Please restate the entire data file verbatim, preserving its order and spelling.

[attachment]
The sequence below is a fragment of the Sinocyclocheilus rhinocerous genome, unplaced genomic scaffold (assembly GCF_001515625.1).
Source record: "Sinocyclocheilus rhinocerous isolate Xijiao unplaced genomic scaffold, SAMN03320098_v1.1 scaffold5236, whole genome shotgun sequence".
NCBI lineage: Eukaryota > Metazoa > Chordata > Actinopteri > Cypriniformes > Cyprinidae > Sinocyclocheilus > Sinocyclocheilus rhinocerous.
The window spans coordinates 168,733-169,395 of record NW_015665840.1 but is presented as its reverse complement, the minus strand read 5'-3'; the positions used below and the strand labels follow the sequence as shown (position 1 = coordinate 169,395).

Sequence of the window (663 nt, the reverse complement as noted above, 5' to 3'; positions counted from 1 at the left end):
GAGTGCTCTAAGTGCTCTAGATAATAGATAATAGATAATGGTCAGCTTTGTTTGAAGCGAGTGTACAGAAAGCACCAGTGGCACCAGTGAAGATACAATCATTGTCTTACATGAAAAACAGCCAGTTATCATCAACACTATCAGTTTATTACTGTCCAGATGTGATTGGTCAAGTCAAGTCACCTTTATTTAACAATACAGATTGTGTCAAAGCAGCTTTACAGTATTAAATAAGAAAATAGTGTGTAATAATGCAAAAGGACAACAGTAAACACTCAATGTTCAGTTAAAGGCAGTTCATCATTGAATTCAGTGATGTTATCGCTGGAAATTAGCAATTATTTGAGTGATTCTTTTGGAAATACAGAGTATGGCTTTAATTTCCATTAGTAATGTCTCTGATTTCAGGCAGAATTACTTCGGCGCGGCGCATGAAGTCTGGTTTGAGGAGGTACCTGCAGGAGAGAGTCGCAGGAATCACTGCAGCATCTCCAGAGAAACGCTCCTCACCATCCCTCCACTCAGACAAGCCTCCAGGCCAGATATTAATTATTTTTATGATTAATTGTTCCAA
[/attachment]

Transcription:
The sequence below is a fragment of the Sinocyclocheilus rhinocerous genome, unplaced genomic scaffold (assembly GCF_001515625.1).
Source record: "Sinocyclocheilus rhinocerous isolate Xijiao unplaced genomic scaffold, SAMN03320098_v1.1 scaffold5236, whole genome shotgun sequence".
NCBI lineage: Eukaryota > Metazoa > Chordata > Actinopteri > Cypriniformes > Cyprinidae > Sinocyclocheilus > Sinocyclocheilus rhinocerous.
The window spans coordinates 168,733-169,395 of record NW_015665840.1 but is presented as its reverse complement, the minus strand read 5'-3'; the positions used below and the strand labels follow the sequence as shown (position 1 = coordinate 169,395).

Sequence of the window (663 nt, the reverse complement as noted above, 5' to 3'; positions counted from 1 at the left end):
GAGTGCTCTAAGTGCTCTAGATAATAGATAATAGATAATGGTCAGCTTTGTTTGAAGCGAGTGTACAGAAAGCACCAGTGGCACCAGTGAAGATACAATCATTGTCTTACATGAAAAACAGCCAGTTATCATCAACACTATCAGTTTATTACTGTCCAGATGTGATTGGTCAAGTCAAGTCACCTTTATTTAACAATACAGATTGTGTCAAAGCAGCTTTACAGTATTAAATAAGAAAATAGTGTGTAATAATGCAAAAGGACAACAGTAAACACTCAATGTTCAGTTAAAGGCAGTTCATCATTGAATTCAGTGATGTTATCGCTGGAAATTAGCAATTATTTGAGTGATTCTTTTGGAAATACAGAGTATGGCTTTAATTTCCATTAGTAATGTCTCTGATTTCAGGCAGAATTACTTCGGCGCGGCGCATGAAGTCTGGTTTGAGGAGGTACCTGCAGGAGAGAGTCGCAGGAATCACTGCAGCATCTCCAGAGAAACGCTCCTCACCATCCCTCCACTCAGACAAGCCTCCAGGCCAGATATTAATTATTTTTATGATTAATTGTTCCAA